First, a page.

As you read this, Boobygate star Janet Jackson is taping her very own guest spot on NBC's Will & Grace. Mirroring the setup of J.Lo's cameo, she's there to let Jack (Sean Hayes) live his recurring fantasy of being an iconic pop tart's backup dancer. Damita Jo's episode appropriately titled "Back Up, Dancer" airs on Sept. 23.
Ex-LA Laker Rick Fox is soon to be the ex-husband of actress Vanessa Williams. The basketball player filed for divorce this week. The couple have a 4-year-old daughter, Sasha, in addition to their kids from previous relationships. "They are both extremely devoted parents, so the most important thing to them right now is the welfare of their child," Fox's publicist told The Associated Press. "They are committed to working out what's best for her." No reason was given for ending their marriage of five years.
Question: On Full House, why did Uncle Jesse's last name change from Cochran to Katsopolis after the first season? Was any explanation given for this in the show? Tim, Ann Arbor, Mich.
Televisionary: Jesse (John Stamos) and his parents (John Aprea, Yvonne Wilder) changed their names in the beginning of the 1990-91 season after Jesse's Greek grandparents came to visit. They wanted to honor their heritage, and Stamos himself is Greek.
Question: I was a fan of Dr. Quinn, Medicine Woman and remember the change in the actress who played Colleen from Erika Flores to Jessica Bowman. Jessica was okay as Colleen but I never got used to her. What prompted Erika's leaving the show? I remember reading that some of the cast were very protective of her, and a reason for her leaving was never given. Can you help? This has bugged me for some time. Thanks. Jo, Philadelphia, Pa.
Televisionary: CBS asked all the Quinn cast members to sign a five-year contract. Flores didn't want to commit to that length of time, so she moved on and they replaced her. As I understand it, it was as simple as that.
Question: I tried to think of the most diplomatic way to put this, but gave up. So here it is: Who was the fat detective with the mustache in the early to mid-'70s? He was played by William somebody. Thanks. Keith A., Montpelier, Vt.
Televisionary: That was late radio, movie and TV star William Conrad, who died in 1994, Keith. And while I appreciate your trying not to offend, in this case I'd say the word "fat" is perfectly acceptable because Conrad sure thought so. And, of course, after starring on CBS's Cannon for five years beginning in September 1971, he went on to co-star on that network's Jake and the Fatman for five years beginning in September 1987. So it's not like he had a problem with it.
"There's nothing wrong with the word 'fat,'" Conrad told TV Guide in 1971, when the 5-foot-9 actor tipped the scales at 230. "If you're fat, you're fat. I'm as healthy as I can be; I haven't felt so good in 20 years. We had a stuntman do
Hal Linden star of the '70s sitcom Barney Miller will guest star in an upcoming episode of !HUFF, TV Guide Online has learned. The Showtime comedy, starring Hank Azaria as a kooky shrink, debuts Nov. 7. Linden will appear as a judge who has lustful designs on Blythe Danner's character sometime in January.
So the producers were desperate enough to hire Shannen Doherty, huh? Gotta admit, it's a gutsy move, one that could either backfire on a massive scale or add the suds this soap desperately needs. Until La Shannen makes her appearance though, we're stuck with the usual crew of Baywatch: Hawaii cast-offs. The one bright spot is Frankie (Jason Momoa) the bartender, a character I bashed a couple of weeks back but have since grown to tolerate. Not only does he resemble a dreadlocked Billy Zane (picture that... if you dare), but he's also the one person on the show who demonstrates anything in the way of higher brainpower, which of course means that he'll never, ever get laid. At least on purpose anyway.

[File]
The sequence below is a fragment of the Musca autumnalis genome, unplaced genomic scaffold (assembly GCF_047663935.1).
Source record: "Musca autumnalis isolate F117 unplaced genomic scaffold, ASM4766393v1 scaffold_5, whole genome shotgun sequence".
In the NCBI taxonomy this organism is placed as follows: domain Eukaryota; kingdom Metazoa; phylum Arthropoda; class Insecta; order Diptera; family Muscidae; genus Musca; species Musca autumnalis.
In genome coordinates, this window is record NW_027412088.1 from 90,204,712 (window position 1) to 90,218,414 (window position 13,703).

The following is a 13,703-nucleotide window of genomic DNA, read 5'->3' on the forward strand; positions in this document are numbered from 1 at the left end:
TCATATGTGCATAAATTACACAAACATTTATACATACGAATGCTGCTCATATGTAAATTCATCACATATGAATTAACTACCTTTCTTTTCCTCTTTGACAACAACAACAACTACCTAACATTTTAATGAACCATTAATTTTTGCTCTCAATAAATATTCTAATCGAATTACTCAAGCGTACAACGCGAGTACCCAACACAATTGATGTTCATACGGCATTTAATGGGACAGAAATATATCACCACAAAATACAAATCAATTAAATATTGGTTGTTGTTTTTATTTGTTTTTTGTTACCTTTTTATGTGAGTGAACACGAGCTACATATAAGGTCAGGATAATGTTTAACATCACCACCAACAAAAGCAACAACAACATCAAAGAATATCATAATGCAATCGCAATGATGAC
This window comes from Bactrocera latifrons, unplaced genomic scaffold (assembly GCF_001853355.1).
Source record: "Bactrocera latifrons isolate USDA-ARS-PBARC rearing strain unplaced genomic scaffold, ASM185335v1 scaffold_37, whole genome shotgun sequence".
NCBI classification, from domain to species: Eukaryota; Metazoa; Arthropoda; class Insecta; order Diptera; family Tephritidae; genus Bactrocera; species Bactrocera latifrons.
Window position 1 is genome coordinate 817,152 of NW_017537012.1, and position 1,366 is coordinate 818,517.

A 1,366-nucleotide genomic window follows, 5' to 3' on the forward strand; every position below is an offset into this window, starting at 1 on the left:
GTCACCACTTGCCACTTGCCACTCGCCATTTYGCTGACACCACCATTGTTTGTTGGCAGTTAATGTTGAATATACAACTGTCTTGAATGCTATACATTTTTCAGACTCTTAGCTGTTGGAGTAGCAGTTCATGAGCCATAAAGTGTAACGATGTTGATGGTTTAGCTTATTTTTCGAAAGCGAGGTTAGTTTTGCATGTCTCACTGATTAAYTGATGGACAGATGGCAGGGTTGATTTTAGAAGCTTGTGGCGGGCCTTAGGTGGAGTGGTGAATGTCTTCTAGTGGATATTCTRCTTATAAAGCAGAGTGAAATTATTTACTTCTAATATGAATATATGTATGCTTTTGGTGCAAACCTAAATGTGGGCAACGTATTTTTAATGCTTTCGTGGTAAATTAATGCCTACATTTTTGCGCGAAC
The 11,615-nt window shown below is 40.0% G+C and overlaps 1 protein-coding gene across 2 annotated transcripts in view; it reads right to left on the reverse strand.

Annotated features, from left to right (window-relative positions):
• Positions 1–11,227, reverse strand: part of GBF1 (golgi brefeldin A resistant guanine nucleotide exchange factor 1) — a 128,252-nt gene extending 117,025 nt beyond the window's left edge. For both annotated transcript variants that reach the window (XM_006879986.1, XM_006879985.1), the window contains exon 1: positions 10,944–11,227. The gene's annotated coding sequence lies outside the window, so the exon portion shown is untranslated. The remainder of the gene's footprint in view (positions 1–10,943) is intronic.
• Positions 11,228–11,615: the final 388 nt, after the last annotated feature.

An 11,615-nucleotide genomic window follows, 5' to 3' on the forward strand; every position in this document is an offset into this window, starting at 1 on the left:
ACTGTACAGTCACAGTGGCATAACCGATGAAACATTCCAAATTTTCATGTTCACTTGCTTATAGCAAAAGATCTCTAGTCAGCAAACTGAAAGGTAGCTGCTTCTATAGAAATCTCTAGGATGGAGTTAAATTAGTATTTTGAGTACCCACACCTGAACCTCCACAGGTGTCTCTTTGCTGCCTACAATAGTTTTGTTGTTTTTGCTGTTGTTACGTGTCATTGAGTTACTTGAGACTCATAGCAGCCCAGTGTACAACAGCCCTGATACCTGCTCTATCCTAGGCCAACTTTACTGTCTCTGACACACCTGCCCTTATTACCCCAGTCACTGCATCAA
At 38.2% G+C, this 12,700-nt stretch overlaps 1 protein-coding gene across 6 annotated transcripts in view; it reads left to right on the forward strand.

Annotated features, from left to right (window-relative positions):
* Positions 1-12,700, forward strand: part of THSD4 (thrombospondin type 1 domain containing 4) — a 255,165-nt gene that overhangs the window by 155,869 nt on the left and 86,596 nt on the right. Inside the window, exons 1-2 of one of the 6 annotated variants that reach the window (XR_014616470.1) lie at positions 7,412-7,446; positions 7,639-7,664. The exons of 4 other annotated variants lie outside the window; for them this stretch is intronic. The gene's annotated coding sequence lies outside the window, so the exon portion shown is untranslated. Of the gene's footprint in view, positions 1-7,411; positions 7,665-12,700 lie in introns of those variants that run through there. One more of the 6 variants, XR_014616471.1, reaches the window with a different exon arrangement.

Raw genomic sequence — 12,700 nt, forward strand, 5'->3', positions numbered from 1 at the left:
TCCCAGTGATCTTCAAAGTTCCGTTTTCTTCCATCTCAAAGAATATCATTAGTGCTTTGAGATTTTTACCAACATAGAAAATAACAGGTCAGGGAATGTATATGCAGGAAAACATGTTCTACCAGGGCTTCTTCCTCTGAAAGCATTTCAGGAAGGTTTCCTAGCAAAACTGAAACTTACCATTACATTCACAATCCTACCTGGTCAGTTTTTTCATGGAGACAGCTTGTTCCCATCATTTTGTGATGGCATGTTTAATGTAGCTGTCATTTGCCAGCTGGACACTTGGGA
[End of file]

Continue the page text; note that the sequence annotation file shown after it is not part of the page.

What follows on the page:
Broadway's Lost Treasures II
Now that it's been off the Great White Way for a few years, is it okay to admit that I never really liked Les Miserables? I know that it's basically the Star Wars
Question: The song played during the opening credits of NBC's Ed was different in Season 1 than in subsequent seasons. Can you tell me what these songs were, and do you know why they changed (e.g., did they lose the rights to the song, or did they like the second one better)? I liked the first season's song, as well as the first season's shows, better. Thanks! Steve S., Williamstown, Mass.
Televisionary: Well, Steve, because of your uncanny timing your mail came in right around the time my first attempt to answer the same question appeared on the site I now get to finish the job, so thank you.
I explained a couple of weeks ago that the Foo Fighters
' "Next Year," from their disc There Is Nothing Left to Lose
, was the theme song for the first season. Come Season 2, it was Clem Snide
's "Moment in the Sun," from The Ghost of Fashion
Guitarist Tony Mottola died Monday night at Saint Clare's Hospital in Denville, N.J., from complications of pneumonia and a stroke. He was 86. Mottola is best known for playing on The Tonight Show in the '60s and '70s, and touring with legendary singer Frank Sinatra in the '80s.
Authorities have cited an accidental overdose of alcohol and prescription pills as the cause of death for Eric Douglas, the youngest son of Oscar-winning actor Kirk Douglas. According to the New York medical examiner's office, the aspiring actor's death was due to acute intoxication from the lethal combo. Douglas was found dead inside a Manhattan apartment building on July 6. His rep had no comment on the findings.